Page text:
Sandus, Sôgmô Celebrate 10 Years of Constitution

Citizens of the State of Sandus and the Sôgmô Gaius Soergel Publicola have celebrated the tenth anniversary of the foundation of the country’s present constitution, known as the Day of Foundation. The annual State holiday commemorates both the establishment of the Sandum monarchy when the Sôgmô Gaius Soergel Publicola became the reigning monarch in Sandus, but also our republican constitution. Events this year were subdued both because of COVID-19 and also because of citizens’ pandemic burnout, though Tin Jubilee celebrations are planned for 13 June when Sandus will celebrate the Sôgmô’s ten years on the throne.

For years, Sandus’s system of government has been considered a ‘mixed constitution’ or republic, but the State of Sandus began its life as a monarchy before democratic reforms in September 2011, the enfranchisement of the Citizens’ Party of Sandus in December 2011, and the direct democratic Council’s promulgation in January 2015.

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The Sôgmô released a three-page statement on the occasion of the Day of Foundation this year, reflecting on the past decade of Sandus’s longest and most stable constitution and looking forward to the next decade to come. Their speech summarised the history of the Sandum constitution’s development from 2011 until today, and það highlighted the principles that make the country’s unwritten constitution work so well, namely “flexibility, deference, and respectful accountability.” The Sôgmô also focused on how changes made in the last few years have significantly changed the Sandum constitution, such as the electoral process of sagamorial succession and developments in the Social System with regard to the Common Economy. But the Sôgmô also mentioned new changes and proposals in Sandus that would significantly develop the constitution along new avenues, such as present reforms to more clearly define the Council’s rules and procedures, the Party’s desire for a more thorough constitution, and other proposed constitutional changes that revolve around a legal system, provincial reforms, and public administration.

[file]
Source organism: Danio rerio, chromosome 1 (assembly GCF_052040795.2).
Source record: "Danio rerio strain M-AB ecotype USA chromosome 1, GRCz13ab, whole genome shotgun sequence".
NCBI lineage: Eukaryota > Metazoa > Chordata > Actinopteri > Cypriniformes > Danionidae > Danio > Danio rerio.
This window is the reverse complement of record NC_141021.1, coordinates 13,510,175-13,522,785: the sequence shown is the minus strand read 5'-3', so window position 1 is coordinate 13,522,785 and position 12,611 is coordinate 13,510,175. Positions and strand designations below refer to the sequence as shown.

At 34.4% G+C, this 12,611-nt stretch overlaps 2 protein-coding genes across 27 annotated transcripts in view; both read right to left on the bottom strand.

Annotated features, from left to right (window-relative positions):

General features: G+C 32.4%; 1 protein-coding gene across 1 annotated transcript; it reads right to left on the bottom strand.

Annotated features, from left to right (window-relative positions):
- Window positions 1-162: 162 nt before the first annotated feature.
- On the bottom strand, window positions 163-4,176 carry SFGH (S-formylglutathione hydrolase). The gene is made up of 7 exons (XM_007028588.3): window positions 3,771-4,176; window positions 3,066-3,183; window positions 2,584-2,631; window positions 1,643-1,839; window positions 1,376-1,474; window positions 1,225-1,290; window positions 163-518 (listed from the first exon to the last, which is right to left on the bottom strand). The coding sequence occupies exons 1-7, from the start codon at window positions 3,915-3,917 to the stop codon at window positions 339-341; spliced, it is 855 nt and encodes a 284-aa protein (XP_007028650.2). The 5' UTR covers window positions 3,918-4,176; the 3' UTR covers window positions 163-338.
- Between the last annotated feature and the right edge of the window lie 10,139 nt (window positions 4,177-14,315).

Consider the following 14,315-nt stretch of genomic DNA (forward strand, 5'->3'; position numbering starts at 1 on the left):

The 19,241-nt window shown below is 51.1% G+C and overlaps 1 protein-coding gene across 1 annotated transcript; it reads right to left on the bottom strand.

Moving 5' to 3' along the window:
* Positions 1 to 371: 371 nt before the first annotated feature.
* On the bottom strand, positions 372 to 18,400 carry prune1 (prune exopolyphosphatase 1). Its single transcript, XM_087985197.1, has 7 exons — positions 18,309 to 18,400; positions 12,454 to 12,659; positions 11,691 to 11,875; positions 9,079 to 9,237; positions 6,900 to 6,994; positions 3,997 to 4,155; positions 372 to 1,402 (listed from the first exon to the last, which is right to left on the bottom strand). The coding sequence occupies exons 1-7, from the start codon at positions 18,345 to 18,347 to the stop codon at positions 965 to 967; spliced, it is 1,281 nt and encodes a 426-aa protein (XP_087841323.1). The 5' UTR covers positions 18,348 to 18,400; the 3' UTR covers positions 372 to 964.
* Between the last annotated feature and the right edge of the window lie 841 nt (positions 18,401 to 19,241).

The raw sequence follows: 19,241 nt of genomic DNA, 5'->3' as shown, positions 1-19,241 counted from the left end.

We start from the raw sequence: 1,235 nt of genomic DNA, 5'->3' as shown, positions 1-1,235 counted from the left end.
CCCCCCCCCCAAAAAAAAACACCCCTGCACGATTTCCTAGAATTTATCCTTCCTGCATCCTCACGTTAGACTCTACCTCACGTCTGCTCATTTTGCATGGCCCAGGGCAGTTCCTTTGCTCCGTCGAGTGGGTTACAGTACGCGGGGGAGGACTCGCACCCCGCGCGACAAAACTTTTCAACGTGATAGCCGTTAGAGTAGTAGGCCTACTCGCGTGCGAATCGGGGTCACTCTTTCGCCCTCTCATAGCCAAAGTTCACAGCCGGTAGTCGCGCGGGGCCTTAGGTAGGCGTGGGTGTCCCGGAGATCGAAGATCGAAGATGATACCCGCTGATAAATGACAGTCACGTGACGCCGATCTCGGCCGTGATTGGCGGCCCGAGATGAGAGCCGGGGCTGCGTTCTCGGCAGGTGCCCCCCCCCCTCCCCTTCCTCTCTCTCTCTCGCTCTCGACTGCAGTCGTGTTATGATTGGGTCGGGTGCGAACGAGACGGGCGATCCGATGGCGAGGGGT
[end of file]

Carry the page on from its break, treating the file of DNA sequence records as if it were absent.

Looking ahead, það concluded by proposing a new guiding principle for the republic’s next decade of existence, mutual aid. A key word of contemporary leftist organising, Sandum mutual aid is the voluntary reciprocal exchange of resources and services for the mutual benefit of other Sandum citizens and the wider world as a whole with the aim to change their political and social conditions.

We are, in many ways, a country of mutual aid. A small country like ours, with its lofty hopes, can realistically aspire to create mutual aid for citizens here at home and abroad, and in many ways we have done just that. We are a country of sociality, of finding friendship and community in things bigger than ourselves. Going forward, the principle that I am drawn to for our future is maximising these: sociality, friendship, community, but also—and especially—mutual aid. We ought to imagine what mutual aid we can do for one another. For many of us that is very direct, very personable, and very physical.

the Honourable Sôgmô Gaius Soergel Publicola

Read the Sôgmô’s entire statement on the occasion of the State of Sandus’s and the Central People’s Government’s tenth anniversary below.